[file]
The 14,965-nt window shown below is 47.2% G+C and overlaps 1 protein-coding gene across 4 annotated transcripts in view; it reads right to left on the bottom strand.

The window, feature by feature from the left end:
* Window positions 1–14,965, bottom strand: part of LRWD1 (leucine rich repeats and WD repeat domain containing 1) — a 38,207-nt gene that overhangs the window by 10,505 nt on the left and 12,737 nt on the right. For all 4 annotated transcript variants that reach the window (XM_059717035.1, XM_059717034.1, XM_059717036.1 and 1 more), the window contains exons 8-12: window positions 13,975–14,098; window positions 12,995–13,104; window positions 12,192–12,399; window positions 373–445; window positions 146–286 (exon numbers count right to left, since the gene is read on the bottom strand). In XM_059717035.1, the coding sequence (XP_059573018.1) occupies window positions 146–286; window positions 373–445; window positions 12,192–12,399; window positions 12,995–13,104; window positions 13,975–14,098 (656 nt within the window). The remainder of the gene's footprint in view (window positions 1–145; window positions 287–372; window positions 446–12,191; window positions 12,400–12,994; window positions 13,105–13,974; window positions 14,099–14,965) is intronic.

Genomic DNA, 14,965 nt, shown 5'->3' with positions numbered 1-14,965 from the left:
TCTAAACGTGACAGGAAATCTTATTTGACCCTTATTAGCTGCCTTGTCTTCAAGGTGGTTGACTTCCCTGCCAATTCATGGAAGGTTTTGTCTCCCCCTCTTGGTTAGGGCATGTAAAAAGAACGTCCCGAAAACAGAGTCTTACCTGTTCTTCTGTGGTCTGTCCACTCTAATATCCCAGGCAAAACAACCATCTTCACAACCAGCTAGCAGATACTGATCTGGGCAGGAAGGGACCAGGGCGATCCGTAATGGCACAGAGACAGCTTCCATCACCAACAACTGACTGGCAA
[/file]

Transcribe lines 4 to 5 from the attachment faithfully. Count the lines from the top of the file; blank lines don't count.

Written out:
Genomic DNA, 14,965 nt, shown 5'->3' with positions numbered 1-14,965 from the left:
TCTAAACGTGACAGGAAATCTTATTTGACCCTTATTAGCTGCCTTGTCTTCAAGGTGGTTGACTTCCCTGCCAATTCATGGAAGGTTTTGTCTCCCCCTCTTGGTTAGGGCATGTAAAAAGAACGTCCCGAAAACAGAGTCTTACCTGTTCTTCTGTGGTCTGTCCACTCTAATATCCCAGGCAAAACAACCATCTTCACAACCAGCTAGCAGATACTGATCTGGGCAGGAAGGGACCAGGGCGATCCGTAATGGCACAGAGACAGCTTCCATCACCAACAACTGACTGGCAA